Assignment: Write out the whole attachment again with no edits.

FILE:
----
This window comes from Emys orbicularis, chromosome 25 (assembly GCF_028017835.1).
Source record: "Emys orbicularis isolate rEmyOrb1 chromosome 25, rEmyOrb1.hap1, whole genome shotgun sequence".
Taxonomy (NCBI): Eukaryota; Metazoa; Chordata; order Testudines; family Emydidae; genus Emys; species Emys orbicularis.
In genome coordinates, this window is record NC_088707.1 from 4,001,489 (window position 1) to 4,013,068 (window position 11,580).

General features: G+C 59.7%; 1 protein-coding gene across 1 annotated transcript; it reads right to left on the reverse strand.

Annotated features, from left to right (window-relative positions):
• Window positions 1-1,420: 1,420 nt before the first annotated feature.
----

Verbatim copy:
This window comes from Emys orbicularis, chromosome 25 (assembly GCF_028017835.1).
Source record: "Emys orbicularis isolate rEmyOrb1 chromosome 25, rEmyOrb1.hap1, whole genome shotgun sequence".
Taxonomy (NCBI): Eukaryota; Metazoa; Chordata; order Testudines; family Emydidae; genus Emys; species Emys orbicularis.
In genome coordinates, this window is record NC_088707.1 from 4,001,489 (window position 1) to 4,013,068 (window position 11,580).

General features: G+C 59.7%; 1 protein-coding gene across 1 annotated transcript; it reads right to left on the reverse strand.

Annotated features, from left to right (window-relative positions):
• Window positions 1-1,420: 1,420 nt before the first annotated feature.